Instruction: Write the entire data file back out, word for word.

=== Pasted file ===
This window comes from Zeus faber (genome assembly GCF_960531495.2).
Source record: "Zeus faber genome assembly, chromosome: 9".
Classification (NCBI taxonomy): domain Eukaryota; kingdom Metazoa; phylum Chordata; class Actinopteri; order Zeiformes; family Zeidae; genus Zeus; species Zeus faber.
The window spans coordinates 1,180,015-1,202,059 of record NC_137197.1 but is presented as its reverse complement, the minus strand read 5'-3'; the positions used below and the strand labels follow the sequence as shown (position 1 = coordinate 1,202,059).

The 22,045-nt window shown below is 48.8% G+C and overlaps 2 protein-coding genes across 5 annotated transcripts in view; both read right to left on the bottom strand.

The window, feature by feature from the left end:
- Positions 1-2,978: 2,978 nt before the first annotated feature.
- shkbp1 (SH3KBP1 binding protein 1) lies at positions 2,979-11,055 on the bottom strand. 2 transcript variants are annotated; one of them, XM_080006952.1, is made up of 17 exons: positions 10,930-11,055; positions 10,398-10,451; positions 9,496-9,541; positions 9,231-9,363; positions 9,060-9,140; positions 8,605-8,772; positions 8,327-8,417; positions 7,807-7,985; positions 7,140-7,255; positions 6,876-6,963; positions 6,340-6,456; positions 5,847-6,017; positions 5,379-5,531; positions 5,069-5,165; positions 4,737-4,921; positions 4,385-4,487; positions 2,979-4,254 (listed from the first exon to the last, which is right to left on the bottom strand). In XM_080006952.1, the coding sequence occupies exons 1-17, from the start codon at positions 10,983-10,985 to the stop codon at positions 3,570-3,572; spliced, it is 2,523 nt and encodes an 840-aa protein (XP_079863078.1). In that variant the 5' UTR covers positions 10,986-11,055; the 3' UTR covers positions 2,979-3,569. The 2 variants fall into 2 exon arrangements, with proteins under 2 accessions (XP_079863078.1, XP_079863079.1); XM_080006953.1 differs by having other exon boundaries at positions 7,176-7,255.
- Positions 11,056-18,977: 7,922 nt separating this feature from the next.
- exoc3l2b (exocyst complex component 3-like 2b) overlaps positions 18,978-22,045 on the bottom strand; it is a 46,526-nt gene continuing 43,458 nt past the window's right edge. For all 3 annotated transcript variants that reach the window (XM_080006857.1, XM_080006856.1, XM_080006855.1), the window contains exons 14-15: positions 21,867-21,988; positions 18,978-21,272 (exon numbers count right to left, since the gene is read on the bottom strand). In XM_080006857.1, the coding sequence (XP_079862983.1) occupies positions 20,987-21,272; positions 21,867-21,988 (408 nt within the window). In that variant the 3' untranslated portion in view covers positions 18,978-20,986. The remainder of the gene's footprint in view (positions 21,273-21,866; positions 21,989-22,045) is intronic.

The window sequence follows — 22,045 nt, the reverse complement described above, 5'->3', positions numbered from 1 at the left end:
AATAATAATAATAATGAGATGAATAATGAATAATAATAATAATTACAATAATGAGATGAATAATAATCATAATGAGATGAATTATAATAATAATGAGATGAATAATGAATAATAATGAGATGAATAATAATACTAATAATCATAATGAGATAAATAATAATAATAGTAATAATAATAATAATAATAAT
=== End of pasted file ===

This window comes from Zeus faber (genome assembly GCF_960531495.2).
Source record: "Zeus faber genome assembly, chromosome: 9".
Classification (NCBI taxonomy): domain Eukaryota; kingdom Metazoa; phylum Chordata; class Actinopteri; order Zeiformes; family Zeidae; genus Zeus; species Zeus faber.
The window spans coordinates 1,180,015-1,202,059 of record NC_137197.1 but is presented as its reverse complement, the minus strand read 5'-3'; the positions used below and the strand labels follow the sequence as shown (position 1 = coordinate 1,202,059).

The 22,045-nt window shown below is 48.8% G+C and overlaps 2 protein-coding genes across 5 annotated transcripts in view; both read right to left on the bottom strand.

The window, feature by feature from the left end:
- Positions 1-2,978: 2,978 nt before the first annotated feature.
- shkbp1 (SH3KBP1 binding protein 1) lies at positions 2,979-11,055 on the bottom strand. 2 transcript variants are annotated; one of them, XM_080006952.1, is made up of 17 exons: positions 10,930-11,055; positions 10,398-10,451; positions 9,496-9,541; positions 9,231-9,363; positions 9,060-9,140; positions 8,605-8,772; positions 8,327-8,417; positions 7,807-7,985; positions 7,140-7,255; positions 6,876-6,963; positions 6,340-6,456; positions 5,847-6,017; positions 5,379-5,531; positions 5,069-5,165; positions 4,737-4,921; positions 4,385-4,487; positions 2,979-4,254 (listed from the first exon to the last, which is right to left on the bottom strand). In XM_080006952.1, the coding sequence occupies exons 1-17, from the start codon at positions 10,983-10,985 to the stop codon at positions 3,570-3,572; spliced, it is 2,523 nt and encodes an 840-aa protein (XP_079863078.1). In that variant the 5' UTR covers positions 10,986-11,055; the 3' UTR covers positions 2,979-3,569. The 2 variants fall into 2 exon arrangements, with proteins under 2 accessions (XP_079863078.1, XP_079863079.1); XM_080006953.1 differs by having other exon boundaries at positions 7,176-7,255.
- Positions 11,056-18,977: 7,922 nt separating this feature from the next.
- exoc3l2b (exocyst complex component 3-like 2b) overlaps positions 18,978-22,045 on the bottom strand; it is a 46,526-nt gene continuing 43,458 nt past the window's right edge. For all 3 annotated transcript variants that reach the window (XM_080006857.1, XM_080006856.1, XM_080006855.1), the window contains exons 14-15: positions 21,867-21,988; positions 18,978-21,272 (exon numbers count right to left, since the gene is read on the bottom strand). In XM_080006857.1, the coding sequence (XP_079862983.1) occupies positions 20,987-21,272; positions 21,867-21,988 (408 nt within the window). In that variant the 3' untranslated portion in view covers positions 18,978-20,986. The remainder of the gene's footprint in view (positions 21,273-21,866; positions 21,989-22,045) is intronic.

The window sequence follows — 22,045 nt, the reverse complement described above, 5'->3', positions numbered from 1 at the left end:
AATAATAATAATAATGAGATGAATAATGAATAATAATAATAATTACAATAATGAGATGAATAATAATCATAATGAGATGAATTATAATAATAATGAGATGAATAATGAATAATAATGAGATGAATAATAATACTAATAATCATAATGAGATAAATAATAATAATAGTAATAATAATAATAATAATAAT